27 g of hot melt adhesive (ethylene vinyl acetate copolymer) and 3 g of polybutene plasticizer is heated until melting occurs (about 250° F.). 45 g of honeysuckle fragrant liquid is warmed at room temperature to between about 70° F. and 80° F. Such pre-warming facilitates the blending of the liquid fragrance and the liquified hot melt adhesive. The warm liquid fragrance is added to the melted hot melt adhesive and stirred. until a homogeneous mixture results. This mixture is poured onto a piece of polyurethane foam (foam rubber). Within five minutes the mixture cools and a solid fragrant residue remains on the piece of foam rubber. The fragrant residue causes nominal change in the velocity of air passing through the foam rubber while scenting the air.
30 g of hot melt adhesive (ethylene vinyl acetate copolymer) is heated until melting occurs (about 250° F.). 45 g of honeysuckle fragrant liquid is warmed at room temperature to between about 70° F. and 80° F. The warm fragrant liquid is added to the melted hot melt adhesive and stirred until a homogeneous mixture results. This mixture is poured as a series of spaced-apart beads onto a piece of polyurethane foam (foam rubber). Within five minutes the mixture cools and a solid fragrant residue remains on the piece of foam rubber. The fragrant residue causes nominal change in the velocity of air passing through the foam rubber while scenting the air.
The operation of the present invention involves the dynamic evaporation of fragrance materials from an exposed surface of the carrier polymer and replenishment migration of the fragrance through the carrier to the surface for evaporation. The device 10, 20 of the present invention balances the conflicting needs of a fragrance emission sufficient to scent air with the requirement for a controlled rate to provide for the longevity of the emission during a typical operation, such as the four week period generally recommended for change-out of HVAC filters. Further, the carrier polymers vary in the percentage of fragrance that migrates and evaporates from the carrier. A carrier with a high migration percentage would reduce the volume of fragrance material necessary to be in the homogeneous solid, resulting in lower material cost.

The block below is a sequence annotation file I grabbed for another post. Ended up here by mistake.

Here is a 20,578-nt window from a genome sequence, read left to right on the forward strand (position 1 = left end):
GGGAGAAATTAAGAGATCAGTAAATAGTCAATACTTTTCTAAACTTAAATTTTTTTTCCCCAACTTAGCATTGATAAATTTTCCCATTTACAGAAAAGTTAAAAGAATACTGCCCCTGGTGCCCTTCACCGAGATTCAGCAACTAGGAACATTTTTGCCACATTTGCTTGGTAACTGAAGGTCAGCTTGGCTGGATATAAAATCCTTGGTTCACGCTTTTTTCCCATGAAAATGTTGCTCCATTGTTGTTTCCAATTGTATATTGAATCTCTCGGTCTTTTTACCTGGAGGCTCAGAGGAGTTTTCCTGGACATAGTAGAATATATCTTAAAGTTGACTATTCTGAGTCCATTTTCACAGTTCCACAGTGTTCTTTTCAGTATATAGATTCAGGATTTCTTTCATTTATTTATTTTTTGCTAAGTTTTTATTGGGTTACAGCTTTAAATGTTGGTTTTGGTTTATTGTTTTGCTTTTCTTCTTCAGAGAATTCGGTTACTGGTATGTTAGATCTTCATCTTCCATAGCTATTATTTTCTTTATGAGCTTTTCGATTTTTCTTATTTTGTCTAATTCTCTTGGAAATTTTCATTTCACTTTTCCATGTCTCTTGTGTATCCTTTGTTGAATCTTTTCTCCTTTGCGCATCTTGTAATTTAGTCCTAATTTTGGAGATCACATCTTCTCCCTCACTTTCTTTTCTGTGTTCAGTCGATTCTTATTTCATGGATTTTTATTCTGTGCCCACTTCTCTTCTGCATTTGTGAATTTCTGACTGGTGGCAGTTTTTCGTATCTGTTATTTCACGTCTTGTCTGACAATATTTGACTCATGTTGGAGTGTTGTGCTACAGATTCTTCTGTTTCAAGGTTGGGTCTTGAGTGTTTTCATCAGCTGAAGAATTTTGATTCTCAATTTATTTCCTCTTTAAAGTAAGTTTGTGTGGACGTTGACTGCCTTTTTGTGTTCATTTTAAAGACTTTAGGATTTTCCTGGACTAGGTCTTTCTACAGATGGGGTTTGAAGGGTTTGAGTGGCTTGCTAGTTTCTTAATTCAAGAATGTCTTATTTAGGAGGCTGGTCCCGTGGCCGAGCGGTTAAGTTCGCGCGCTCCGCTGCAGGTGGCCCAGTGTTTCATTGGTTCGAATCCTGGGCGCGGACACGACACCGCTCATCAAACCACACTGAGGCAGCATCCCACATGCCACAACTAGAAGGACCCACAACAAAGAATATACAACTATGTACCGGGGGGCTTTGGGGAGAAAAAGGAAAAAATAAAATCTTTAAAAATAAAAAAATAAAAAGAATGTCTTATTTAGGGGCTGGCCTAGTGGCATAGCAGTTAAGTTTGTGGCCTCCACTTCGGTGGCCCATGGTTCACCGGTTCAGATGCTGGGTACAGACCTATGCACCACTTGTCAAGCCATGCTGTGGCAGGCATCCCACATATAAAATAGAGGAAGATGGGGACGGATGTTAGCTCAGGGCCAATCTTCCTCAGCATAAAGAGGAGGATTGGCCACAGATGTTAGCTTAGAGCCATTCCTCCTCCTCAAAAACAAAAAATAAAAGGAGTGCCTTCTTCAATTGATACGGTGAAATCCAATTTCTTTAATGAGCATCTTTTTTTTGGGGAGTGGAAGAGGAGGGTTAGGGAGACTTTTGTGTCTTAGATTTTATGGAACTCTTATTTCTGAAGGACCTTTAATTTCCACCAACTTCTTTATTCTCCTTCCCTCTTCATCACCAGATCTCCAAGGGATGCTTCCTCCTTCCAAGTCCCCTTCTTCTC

FIG. 7 illustrates the general fragrance emission performance of freshening devices 10, 20 made according to method I and method II. An air freshening device 10 and an air freshening device 20 where made according to the methods discussed above. The device of method I used an HPC polymer while the device 20 of method II used a hot melt adhesive polymeric formulation that included ethylene vinyl acetate. The polymers and the liquid fragrance were mixed in a 1:1 ratio. The substrates 11 were weighed prior to applying the liquid mixtures of polymer and fragrant material. After allowing the solvent to evaporate and the hot melt adhesive to set, the substrates 11 with the dried residue 12, 22 were weighed. The substrates were placed in a test apparatus in which a fan pulls air continuously through the substrates 11 during the test. At several intervals, the devices 10, 20 were removed from the test apparatus and weighed. The difference in weights shows the amount of fragrant material lost to evaporation during the interval as reported in the following Table I.
TABLE I______________________________________FRAGRANCE EVAPORATION TEST Weight of Solid Weight of SolidInterval Residue (Device 10) Residue (Device 20)(hours) (qrams) (grams)______________________________________ 0 42.5 41.7 4 35.4 40.410 33.9 40.151 30.3 38.480 29.1 37.194 28.3 36.1Total weight loss 14.2 5.6______________________________________
The data in Table 1 is plotted on the graph shown in FIG. 7 which illustrates the general fragrance emission performance of air freshening devices 10, 20 made according to method 1 and method 2. Generally, the air freshening device 10 made in accordance with method I releases a greater amount of fragrance during the initial period of use than during subsequent periods. The performance of the air freshening device 20 made in accordance with method II had more uniform emission of the scent over the operational life of the air freshening device.